California Assemblyman Matt Dababneh, a Democrat, announced his resignation Friday, just days after three women accused him of sexual misconduct, including a lobbyist, who accused him of following her into a restroom of a hotel and allegedly masturbating in front of her.

The Democrat from Encino (Los Angeles County) is the second California state lawmaker to resign following sexual misconduct allegations and the third lawmaker in the Capitol to face such accusations from multiple women, this year.

Dababneh’s resignation is effective from Jan. 1, 2018 and comes even though he denied all the allegations and said that he believes an investigation will prove his innocence.

"To be absolutely clear, the allegations against me are not true," he wrote in a letter to Assembly Speaker Anthony Rendon. "However, due to the current environment, I, unfortunately, do not believe I can serve my district effectively."

"Beyond the salacious headlines, I am confident that the completed investigation will bring to light and into focus the significant and persuasive evidence of my innocence," Dababneh wrote, the Los Angeles Times reported.

The most confronting of the allegations against Dababneh came from Sacramento lobbyist, Pamela Lopez, who said he pushed his way into a bathroom with her in January 2016 and attempted to get her to touch his exposed genitals as he allegedly masturbated.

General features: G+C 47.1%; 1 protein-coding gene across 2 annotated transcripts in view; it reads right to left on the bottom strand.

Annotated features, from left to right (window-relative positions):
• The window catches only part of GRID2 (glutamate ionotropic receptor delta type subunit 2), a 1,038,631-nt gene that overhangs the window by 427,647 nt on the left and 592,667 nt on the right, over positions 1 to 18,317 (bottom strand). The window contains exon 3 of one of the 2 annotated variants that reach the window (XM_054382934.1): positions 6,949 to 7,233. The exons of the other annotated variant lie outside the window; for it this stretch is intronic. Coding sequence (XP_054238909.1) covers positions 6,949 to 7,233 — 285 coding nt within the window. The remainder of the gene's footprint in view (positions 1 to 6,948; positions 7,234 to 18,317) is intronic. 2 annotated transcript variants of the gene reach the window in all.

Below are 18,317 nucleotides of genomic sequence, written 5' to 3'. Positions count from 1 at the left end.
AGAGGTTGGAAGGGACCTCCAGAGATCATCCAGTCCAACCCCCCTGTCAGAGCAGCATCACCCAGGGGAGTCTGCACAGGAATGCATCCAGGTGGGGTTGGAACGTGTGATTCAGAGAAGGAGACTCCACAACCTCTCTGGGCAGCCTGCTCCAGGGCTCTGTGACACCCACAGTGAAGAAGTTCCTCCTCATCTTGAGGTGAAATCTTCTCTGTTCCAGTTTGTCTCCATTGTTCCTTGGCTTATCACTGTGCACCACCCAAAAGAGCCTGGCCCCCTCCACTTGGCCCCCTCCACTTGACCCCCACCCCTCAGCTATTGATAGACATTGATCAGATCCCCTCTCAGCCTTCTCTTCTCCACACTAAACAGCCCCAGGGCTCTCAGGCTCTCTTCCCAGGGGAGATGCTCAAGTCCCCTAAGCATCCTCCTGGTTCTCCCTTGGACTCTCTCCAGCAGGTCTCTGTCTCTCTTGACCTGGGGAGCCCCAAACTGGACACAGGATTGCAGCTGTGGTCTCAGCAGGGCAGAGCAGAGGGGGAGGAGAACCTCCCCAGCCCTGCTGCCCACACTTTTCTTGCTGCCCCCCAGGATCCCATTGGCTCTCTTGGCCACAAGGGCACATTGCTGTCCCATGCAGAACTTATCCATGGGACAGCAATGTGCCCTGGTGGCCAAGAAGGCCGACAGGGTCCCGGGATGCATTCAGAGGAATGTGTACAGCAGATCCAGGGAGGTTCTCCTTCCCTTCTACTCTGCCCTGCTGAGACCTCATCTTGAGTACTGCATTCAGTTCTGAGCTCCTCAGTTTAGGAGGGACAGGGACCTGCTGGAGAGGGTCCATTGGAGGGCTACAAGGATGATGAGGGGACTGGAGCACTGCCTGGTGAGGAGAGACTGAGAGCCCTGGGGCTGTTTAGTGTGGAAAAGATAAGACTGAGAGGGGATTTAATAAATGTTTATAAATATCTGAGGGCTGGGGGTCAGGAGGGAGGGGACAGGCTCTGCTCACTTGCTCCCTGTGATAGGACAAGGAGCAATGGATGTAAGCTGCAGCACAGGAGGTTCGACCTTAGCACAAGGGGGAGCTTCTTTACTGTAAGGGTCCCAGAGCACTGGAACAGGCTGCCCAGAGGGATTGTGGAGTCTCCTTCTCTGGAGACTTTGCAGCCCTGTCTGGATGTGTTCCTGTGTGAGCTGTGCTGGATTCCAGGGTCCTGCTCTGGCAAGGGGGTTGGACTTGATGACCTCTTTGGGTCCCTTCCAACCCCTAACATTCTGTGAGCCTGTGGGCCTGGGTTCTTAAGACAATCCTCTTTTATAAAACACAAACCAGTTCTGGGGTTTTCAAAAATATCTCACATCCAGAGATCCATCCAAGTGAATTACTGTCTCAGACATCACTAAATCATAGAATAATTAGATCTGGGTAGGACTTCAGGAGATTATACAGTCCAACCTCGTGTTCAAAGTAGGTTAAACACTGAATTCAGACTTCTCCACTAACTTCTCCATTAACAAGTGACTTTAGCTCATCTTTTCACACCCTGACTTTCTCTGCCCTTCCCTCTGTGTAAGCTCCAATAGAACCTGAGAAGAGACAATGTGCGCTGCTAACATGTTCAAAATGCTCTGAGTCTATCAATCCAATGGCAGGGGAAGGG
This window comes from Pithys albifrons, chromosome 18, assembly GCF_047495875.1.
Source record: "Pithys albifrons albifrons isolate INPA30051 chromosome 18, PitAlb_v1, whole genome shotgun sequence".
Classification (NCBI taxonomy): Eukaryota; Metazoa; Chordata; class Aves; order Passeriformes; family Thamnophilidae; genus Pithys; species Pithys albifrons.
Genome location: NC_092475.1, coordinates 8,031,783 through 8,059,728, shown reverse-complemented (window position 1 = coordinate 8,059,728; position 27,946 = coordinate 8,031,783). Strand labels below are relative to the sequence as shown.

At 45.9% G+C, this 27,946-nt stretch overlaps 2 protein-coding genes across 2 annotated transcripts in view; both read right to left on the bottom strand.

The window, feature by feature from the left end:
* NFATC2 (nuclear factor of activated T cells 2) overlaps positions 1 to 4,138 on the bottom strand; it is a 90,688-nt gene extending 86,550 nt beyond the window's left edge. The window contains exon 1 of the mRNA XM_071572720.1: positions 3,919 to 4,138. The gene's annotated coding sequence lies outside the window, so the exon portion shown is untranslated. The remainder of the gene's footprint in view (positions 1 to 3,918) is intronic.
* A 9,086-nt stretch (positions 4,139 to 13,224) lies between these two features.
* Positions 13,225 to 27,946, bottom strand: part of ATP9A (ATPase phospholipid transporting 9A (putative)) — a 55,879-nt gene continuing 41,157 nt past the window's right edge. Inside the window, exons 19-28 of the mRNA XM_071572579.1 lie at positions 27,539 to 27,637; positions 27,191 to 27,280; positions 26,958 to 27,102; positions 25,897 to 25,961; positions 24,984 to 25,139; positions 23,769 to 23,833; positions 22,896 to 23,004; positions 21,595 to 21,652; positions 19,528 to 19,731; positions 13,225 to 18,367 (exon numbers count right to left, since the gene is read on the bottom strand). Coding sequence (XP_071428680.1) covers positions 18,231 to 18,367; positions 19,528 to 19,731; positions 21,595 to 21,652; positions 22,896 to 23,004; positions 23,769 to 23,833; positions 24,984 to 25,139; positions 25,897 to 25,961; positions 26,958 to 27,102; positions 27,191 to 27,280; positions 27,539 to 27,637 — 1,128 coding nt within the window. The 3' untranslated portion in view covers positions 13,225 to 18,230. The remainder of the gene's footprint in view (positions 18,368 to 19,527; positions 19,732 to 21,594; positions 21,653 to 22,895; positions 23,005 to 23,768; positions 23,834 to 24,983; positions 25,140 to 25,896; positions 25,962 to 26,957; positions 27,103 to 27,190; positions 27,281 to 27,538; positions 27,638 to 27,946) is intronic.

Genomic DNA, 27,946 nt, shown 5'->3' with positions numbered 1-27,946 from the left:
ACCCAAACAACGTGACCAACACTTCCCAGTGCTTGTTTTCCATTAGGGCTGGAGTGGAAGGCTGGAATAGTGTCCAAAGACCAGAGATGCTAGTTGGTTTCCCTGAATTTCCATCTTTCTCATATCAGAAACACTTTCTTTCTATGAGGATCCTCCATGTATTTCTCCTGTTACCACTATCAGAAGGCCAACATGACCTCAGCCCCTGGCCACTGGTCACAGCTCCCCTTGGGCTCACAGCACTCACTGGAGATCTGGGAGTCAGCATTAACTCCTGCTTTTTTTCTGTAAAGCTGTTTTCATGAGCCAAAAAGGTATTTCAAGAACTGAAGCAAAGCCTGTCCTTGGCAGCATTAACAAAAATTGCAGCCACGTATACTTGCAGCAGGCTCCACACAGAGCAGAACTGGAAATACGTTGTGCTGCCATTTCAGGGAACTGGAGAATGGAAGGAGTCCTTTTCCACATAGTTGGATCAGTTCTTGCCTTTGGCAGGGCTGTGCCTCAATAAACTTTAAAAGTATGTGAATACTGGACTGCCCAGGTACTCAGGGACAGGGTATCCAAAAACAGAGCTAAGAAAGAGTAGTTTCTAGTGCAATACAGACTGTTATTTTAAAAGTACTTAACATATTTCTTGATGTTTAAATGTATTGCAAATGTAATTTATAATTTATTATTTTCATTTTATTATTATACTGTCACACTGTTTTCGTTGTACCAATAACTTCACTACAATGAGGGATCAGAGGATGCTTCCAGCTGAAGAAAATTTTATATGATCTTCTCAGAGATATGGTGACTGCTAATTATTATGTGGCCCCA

Lopez also outlined the alleged incident in a letter to the Assembly committee that is responsible for handling misconduct complaints. The committee said it will continue its investigation into the allegation despite Dababneh's pending resignation, effective next year.

Jean Hyams, Lopez’s lawyer, mentioned this week that Lopez had not decided yet whether she would like to file a complaint with the police after publicly coming out about the alleged incident.

"Matt Dababneh’s resignation is yet another sign that the culture is changing," Assembly Speaker Anthony Rendon, (D-Lakewood, Los Angeles County), said in a statement. "The Assembly will continue our work to hasten that change, to make the Legislature an institution where people are safe, survivors are helped and perpetrators are held accountable."

The allegations against the California Assemblyman came after hundreds of women signed an open letter on Oct. 17 calling for an end to pervasive sexual harassment and sexual misconduct in the state Capitol. The open letter led to a campaign called "We Said Enough," which is working with the legislature to reform its sexual harassment policies.

"This second resignation in a matter of weeks further demonstrates the pervasiveness of the problem and the continued need for confidential reporting, whistle-blower protections and appropriate due process so that victims no longer have to litigate their issues in the press," the group "We Said Enough" said in a statement, San Francisco Chronicle reported.

Lopez stated that she wants the Legislature to keep working to "heal and restore" women who have been victimized. "We have a lot to do in order to put something in place that protects victims of sexual assault and sexual harassment," she added.